Finally, I narrowed it down to True Winter or Bright Winter – it was really close!  The green from True Winter was much better than the lime green from the Bright Winter, and, surprisingly, the True Winter yellow was not terrible (I’ve never worn yellow – not my favorite color).  The dark blue/purple colors were pretty comparable, and the Bright Winter blue is my favorite color from all the swatches I got sent, so I was a bit worried about being too emotionally blinded by that color (though it did look good I think).  Which means it came down to the red/pink colors.  While the pink from the True Winter was fine (nothing offensive, but not really doing anything for me), the red from the Bright Winter was a color that I should be wearing all day everyday.  It is surprisingly lovely against my skin in person.  So, somewhat pleasantly surprised, I came to the conclusion that I was a Bright Winter.

Try #2: Choosing the best of each season, using photos only.

Because I’m slightly obsessive when I fixate on things, I spent the evening flipping through the photos on my phone, mostly concerned that my love of the Bright Winter palette may have colored my opinion in making my initial analysis.  One of the helpful suggestions that came with the swatches was to quickly toggle between photos and have a gut reaction of good or bad, by fixating on the center of the face and somewhat intuitively registering if the colors were working harmoniously.  Flipping through 12 photos got a bit muddled (as the good ones were quite separated), so I thought to pick the best from each season, then compare the final four.  Once again, True Winter vs. Bright Winter was the hardest choice.

The Conundrum:

I ultimately settles on the Bright Winter because the skin looks slightly less blotchy and slightly more luminous in the highlighted zones, the cheeks look slightly rosier, and the lips look slightly more intensely colored.  Key words for all of this is slightly.  Very, very slightly.  Using this method for all the other seasons, my top picks were: Light Spring, Light Summer, True Autumn, Bright Winter.

Between these, I found True Autumn to be the worst; the features seem to be a bit too orange and a bit too fuzzy.  The colors blend in to the skin, but in a boring way more than in a complimentary way.  Third place I would give to Light Summer; that yellow is just too pale and sticks out like an awkwardly sore thumb to the point of being jarring.  Second would be Light Spring – the skin is slightly orange, and the colors also fade into the skin.  Both the Spring and Autumn palettes have similar effects – likely the result of the palette being too warm.  The Summer has the opposite problem, the warmth seems to be ok, but the saturation of the colors isn’t quite there.  So, honestly, once Bright Winter got out of it’s own seasonal comparison, it was an easy pick for the top from these options.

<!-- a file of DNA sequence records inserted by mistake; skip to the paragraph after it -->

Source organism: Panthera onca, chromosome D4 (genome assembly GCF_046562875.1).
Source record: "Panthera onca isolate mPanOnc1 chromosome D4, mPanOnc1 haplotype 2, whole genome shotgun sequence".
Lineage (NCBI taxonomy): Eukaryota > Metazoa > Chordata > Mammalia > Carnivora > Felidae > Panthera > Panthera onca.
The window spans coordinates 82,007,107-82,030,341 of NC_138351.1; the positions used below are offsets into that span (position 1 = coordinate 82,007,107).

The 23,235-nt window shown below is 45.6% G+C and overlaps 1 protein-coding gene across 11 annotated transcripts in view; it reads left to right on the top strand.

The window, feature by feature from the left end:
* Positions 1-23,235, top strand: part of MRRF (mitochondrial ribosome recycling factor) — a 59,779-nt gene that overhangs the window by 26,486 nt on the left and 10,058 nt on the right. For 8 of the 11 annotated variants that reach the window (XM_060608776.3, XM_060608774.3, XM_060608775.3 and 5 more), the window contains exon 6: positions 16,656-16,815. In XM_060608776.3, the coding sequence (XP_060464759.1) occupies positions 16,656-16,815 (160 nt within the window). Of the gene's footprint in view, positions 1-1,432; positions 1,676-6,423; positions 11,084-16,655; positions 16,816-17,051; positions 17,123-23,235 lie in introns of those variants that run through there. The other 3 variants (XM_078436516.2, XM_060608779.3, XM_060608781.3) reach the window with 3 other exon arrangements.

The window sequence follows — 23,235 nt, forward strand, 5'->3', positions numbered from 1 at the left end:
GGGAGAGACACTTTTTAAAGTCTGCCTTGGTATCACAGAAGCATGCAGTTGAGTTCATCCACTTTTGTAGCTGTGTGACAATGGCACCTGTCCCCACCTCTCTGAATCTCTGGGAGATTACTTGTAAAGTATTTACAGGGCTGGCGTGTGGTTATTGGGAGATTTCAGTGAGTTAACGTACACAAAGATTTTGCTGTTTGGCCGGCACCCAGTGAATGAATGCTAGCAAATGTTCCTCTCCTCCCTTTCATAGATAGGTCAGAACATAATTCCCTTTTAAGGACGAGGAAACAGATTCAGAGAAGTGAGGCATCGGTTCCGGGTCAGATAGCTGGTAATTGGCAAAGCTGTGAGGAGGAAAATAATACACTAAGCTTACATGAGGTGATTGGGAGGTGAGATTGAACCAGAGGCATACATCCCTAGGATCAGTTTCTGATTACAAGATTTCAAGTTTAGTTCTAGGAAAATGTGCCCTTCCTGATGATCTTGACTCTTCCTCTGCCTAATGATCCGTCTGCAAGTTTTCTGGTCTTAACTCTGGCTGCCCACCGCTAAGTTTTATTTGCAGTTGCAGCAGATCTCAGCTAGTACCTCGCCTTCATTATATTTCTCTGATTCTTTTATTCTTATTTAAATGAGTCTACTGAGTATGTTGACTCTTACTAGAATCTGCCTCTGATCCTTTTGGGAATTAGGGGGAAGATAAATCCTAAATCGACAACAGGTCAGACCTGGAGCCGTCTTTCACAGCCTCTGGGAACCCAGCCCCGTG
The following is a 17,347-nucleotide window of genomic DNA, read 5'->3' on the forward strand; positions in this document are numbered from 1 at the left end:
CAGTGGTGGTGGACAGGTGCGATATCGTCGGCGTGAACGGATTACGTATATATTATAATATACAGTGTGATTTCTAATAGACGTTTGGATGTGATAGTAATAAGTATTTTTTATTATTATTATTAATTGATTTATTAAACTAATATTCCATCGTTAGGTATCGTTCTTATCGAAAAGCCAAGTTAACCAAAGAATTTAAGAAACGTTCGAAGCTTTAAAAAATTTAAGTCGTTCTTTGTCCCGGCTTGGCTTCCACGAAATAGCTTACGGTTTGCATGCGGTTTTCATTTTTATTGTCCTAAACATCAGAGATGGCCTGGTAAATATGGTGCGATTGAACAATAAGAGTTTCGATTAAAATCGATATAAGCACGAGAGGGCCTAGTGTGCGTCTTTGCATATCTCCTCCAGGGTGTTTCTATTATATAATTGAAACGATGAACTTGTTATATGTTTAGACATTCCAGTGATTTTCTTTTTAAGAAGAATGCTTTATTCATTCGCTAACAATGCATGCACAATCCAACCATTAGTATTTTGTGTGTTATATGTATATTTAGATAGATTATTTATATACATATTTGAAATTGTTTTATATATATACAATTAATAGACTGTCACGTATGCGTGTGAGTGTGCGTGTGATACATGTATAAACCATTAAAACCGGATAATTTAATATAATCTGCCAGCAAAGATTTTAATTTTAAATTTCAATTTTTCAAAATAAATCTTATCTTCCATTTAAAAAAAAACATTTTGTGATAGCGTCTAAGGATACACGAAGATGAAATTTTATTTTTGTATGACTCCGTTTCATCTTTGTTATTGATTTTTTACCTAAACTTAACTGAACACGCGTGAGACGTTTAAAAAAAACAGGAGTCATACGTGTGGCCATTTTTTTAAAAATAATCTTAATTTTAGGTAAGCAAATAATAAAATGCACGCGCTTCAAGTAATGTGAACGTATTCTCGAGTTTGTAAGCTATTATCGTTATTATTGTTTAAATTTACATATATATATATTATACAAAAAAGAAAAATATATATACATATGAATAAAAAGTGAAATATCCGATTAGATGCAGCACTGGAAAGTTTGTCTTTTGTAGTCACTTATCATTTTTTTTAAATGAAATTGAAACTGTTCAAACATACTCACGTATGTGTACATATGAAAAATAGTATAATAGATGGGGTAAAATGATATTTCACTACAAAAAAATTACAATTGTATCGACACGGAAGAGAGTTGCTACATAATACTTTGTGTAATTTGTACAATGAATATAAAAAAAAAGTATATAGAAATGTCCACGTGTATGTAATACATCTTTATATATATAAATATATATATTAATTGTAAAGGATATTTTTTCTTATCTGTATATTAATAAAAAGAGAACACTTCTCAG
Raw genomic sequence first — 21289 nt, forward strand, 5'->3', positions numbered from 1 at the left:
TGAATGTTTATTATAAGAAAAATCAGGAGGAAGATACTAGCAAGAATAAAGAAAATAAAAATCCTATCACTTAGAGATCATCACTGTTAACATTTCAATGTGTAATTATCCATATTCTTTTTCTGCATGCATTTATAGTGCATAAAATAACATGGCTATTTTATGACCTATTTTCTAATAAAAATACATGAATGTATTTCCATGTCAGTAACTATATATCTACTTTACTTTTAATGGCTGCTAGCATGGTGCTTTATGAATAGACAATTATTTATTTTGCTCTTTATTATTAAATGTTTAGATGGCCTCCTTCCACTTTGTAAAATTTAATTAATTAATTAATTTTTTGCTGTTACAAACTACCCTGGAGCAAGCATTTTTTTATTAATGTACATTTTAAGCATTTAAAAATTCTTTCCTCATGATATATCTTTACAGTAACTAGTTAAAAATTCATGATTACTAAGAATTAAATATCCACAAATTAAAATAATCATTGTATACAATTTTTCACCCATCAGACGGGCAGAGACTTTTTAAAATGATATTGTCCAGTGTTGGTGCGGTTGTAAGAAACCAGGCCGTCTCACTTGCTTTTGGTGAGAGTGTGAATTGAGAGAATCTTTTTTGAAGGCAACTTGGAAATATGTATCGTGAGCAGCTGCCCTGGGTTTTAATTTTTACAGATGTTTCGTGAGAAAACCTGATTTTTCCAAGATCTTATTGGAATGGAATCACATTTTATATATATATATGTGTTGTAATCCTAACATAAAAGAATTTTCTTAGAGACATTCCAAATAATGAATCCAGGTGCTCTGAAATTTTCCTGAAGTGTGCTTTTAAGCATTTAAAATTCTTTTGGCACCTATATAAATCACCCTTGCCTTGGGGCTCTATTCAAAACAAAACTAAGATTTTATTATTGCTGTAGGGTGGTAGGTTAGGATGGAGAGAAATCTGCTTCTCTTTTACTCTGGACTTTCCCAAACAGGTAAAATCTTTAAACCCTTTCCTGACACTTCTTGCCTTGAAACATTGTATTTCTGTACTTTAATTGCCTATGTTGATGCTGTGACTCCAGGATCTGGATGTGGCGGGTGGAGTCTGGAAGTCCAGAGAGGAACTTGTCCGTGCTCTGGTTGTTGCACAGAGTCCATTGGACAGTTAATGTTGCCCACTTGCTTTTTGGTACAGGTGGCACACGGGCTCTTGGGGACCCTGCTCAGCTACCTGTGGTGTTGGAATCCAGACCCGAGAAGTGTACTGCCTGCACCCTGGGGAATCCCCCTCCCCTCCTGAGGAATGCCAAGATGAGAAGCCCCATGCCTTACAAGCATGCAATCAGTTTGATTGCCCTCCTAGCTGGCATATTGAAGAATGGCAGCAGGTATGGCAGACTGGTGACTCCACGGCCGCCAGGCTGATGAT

Try #3: Ask for the opinion of… a skate mom.

I’d arrived at Bright Winter through two different means, but I was still worried that I’d been swayed by the pretty colors in that palette.  So I went to another resource – I asked my mother to look at my swatches.  I only showed her the options from my top 6, and she was actually rather liking True Autumn, True Winter, and Bright Winter.  As it was late, in the slightly yellowed indoor lighting we were able to narrow it down to True Winter and Bright Winter, with her leaning slightly towards True Winter because of the green and dark blue, and being nearly shocked that there was a yellow that “didn’t look like total $%*^” on me.  Convinced that the running was too tight to to decide in crappy lighting, we took it out to the natural light the next morning, where she spent quite a bit of time doing a color-to-color comparison.  She liked the dark navy blue over the brighter purple blue, found the bright blue and True Winter green to be nearly equivalent, and didn’t care for either the lime green or yellow on me (though admitted that the green was slightly better), which, again, left it to the reds to determine the color season.  The bright red, by her analysis, was completely and easily superior to the True Winter pink.

Feelings over the results: